Many school choice supporters are discouraged after having suffered a series of setbacks on the voucher front, ranging from the loss of Utah’s nascent voucher program last year to the recent death sentence handed to the D.C. Opportunity Scholarship program. A rambling and inaccurate article in the normally supportive City Journal got the chorus of naysayers rolling more than a year ago with the cry “school choice isn’t enough.”
The bright spot for vouchers in recent years has been the success of special‐needs programs. Yet the Arizona Supreme Court ruled recently that school vouchers for disabled and foster children violate the state constitution, which forbids public money from aiding private schools.
Naturally, the pessimists and opponents of choice are forecasting the death of the voucher movement. They’re wrong, because there never was a voucher movement to begin with. It has always been movement for educational freedom, and it is still going strong.
Over the past several years, there has been a gradual shift in focus from vouchers to an alternative mechanism: education tax credits. Illinois, Minnesota and Iowa already provide families with tax credits to offset the cost of independent schooling for their own kids. Florida, Pennsylvania, Arizona and three other states provide tax credits for donations to nonprofit scholarship organizations that subsidize tuition for lower‐income families.
The fundamental difference between these programs and vouchers is that while vouchers use public money, credits do not. Credits are targeted tax cuts, and no public dollars are spent with them. That single distinction is the reason Arizona’s Supreme Court struck down two voucher programs in March, but upheld the state’s scholarship donation tax credit program in 1999.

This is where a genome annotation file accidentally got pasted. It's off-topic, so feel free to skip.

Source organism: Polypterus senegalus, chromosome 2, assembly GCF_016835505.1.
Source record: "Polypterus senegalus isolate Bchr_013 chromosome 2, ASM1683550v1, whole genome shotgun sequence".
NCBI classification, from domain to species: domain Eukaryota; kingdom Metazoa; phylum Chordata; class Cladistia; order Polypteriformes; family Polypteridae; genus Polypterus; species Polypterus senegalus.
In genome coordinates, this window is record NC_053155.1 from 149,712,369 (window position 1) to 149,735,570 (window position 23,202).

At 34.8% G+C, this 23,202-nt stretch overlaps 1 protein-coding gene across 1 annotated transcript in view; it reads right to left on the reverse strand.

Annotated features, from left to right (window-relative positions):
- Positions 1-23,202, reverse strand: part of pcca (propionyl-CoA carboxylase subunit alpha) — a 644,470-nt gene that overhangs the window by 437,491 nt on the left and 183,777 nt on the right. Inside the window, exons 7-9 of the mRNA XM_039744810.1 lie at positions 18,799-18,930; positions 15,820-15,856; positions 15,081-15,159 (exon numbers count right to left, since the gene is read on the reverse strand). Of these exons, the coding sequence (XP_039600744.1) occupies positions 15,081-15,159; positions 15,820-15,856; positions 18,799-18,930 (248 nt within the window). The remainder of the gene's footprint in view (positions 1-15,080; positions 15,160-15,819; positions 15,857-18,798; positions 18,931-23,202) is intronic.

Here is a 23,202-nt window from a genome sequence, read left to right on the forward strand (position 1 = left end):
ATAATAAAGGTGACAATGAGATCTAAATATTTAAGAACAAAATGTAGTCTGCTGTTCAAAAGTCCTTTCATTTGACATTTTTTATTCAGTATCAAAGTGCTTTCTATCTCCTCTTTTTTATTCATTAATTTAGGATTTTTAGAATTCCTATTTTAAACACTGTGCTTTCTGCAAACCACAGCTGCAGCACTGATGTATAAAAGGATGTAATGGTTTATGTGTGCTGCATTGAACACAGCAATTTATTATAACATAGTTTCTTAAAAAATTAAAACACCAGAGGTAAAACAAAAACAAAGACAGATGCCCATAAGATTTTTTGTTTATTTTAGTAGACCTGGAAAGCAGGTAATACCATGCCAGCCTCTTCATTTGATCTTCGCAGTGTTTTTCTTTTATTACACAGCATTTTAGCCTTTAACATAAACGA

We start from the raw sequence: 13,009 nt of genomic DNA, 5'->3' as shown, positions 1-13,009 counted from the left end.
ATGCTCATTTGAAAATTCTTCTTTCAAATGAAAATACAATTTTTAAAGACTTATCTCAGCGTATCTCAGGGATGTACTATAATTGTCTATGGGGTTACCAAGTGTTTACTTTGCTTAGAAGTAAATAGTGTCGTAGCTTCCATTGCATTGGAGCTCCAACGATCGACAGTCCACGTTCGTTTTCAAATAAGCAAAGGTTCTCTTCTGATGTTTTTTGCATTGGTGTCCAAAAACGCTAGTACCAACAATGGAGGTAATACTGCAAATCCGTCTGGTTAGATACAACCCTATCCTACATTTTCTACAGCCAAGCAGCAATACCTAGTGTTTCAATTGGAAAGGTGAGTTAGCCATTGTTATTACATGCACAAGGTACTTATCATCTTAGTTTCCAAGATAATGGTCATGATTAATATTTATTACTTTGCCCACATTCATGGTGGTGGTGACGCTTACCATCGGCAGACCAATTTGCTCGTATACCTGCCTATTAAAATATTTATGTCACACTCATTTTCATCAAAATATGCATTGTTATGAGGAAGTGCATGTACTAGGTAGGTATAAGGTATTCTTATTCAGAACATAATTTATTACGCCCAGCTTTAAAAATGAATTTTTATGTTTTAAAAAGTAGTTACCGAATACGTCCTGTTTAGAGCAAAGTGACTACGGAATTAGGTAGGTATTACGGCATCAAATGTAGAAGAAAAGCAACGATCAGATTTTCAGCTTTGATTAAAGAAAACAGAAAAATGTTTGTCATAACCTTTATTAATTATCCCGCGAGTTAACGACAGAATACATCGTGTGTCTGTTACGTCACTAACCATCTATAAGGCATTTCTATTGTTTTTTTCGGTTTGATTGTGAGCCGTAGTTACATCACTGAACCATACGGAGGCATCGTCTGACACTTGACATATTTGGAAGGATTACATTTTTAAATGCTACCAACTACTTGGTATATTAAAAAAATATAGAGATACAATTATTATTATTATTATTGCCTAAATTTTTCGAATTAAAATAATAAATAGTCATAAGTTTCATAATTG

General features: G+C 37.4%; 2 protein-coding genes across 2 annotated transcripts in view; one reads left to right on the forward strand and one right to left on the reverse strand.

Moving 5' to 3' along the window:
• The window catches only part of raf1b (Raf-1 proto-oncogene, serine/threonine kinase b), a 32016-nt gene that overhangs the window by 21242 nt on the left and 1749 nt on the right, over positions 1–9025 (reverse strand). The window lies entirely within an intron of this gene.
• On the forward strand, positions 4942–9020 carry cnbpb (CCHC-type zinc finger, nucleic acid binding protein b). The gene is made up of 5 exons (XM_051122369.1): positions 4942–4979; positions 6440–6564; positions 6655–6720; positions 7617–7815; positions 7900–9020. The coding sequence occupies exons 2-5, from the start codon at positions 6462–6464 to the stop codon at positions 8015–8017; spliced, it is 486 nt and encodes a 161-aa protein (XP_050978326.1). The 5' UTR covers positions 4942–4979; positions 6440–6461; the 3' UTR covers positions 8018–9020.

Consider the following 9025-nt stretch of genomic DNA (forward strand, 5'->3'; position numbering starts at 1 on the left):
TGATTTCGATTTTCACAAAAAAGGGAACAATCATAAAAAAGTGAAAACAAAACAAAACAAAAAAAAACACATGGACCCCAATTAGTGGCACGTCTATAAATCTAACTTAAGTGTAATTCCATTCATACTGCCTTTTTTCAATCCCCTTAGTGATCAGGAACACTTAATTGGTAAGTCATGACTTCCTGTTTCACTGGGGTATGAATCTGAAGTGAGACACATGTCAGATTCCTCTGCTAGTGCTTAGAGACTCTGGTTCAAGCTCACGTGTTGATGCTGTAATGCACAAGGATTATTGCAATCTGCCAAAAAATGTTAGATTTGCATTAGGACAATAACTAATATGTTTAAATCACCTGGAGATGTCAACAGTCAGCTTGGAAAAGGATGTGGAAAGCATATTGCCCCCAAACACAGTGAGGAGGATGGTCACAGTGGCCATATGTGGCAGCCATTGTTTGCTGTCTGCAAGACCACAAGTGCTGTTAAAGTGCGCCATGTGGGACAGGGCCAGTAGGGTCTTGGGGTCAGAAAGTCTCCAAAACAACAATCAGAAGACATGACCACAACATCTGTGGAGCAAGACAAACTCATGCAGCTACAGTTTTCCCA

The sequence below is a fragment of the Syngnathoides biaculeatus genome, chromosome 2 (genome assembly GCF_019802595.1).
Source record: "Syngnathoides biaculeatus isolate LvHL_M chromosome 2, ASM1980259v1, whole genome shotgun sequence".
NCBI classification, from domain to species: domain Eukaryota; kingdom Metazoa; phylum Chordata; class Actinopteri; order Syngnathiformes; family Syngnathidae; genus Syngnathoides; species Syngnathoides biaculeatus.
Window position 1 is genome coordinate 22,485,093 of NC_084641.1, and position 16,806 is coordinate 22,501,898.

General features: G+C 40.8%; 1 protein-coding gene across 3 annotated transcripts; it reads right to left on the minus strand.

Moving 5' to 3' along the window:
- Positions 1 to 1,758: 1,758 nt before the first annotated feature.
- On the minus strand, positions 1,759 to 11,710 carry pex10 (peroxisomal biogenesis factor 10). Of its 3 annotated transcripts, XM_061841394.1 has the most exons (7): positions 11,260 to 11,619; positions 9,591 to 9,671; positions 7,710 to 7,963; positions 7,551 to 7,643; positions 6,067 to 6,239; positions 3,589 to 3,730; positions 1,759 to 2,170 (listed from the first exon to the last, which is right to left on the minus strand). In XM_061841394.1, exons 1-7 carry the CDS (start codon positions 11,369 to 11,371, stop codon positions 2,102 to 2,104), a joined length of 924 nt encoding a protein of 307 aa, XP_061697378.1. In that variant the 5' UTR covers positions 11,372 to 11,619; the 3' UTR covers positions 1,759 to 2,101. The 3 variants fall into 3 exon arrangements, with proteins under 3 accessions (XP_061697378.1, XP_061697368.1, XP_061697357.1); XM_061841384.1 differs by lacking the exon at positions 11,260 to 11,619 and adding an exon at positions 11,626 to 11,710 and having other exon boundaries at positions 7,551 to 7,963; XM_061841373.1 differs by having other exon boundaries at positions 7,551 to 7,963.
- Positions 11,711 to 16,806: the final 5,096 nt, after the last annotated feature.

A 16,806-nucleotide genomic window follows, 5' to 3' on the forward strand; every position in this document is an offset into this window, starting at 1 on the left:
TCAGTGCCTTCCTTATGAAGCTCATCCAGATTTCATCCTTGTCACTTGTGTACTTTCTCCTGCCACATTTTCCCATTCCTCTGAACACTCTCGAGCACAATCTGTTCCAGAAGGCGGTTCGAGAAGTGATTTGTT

In fact, tax credit programs have withstood every lawsuit raised against them. Since 1995, seven tax credit programs have been passed and all are still in operation. Four voucher programs (in Florida, Colorado and now two in Arizona) have been struck down by the courts in that same time.
This does not mean that credits are invulnerable. Arizona credits just received a temporary setback from the 9th Circuit Court of Appeals that is sure to be reversed by the U.S. Supreme Court, as is the case with so many other 9th Circuit Court decisions. Vouchers have certainly enjoyed some important legal victories, but vouchers’ use of government funds opens them up for attacks to which credits are far less susceptible.
Credit programs have not simply survived, they have thrived. Scholarship donation programs now support more than three times as many low‐income children as do voucher programs, though they are generally of more recent vintage. Direct K-12 education tax credits are benefiting hundreds of thousands of families, albeit in more modest dollar amounts.
However, these are not the only reasons that supporters of educational freedom have increasingly begun to favor credits over vouchers. Credits better preserve the autonomy of independent schools, and they extend choice and accountability to taxpayers as well as parents. Taxpayers get to choose to participate in credit programs as well as pick the recipient organization for their funds if they do. In addition, credits command increasingly bipartisan political support.
So while advocates of educational freedom regret that vouchers have been under heavy fire in many states, tax credit programs can be created or expanded to accommodate the children formerly served by vouchers.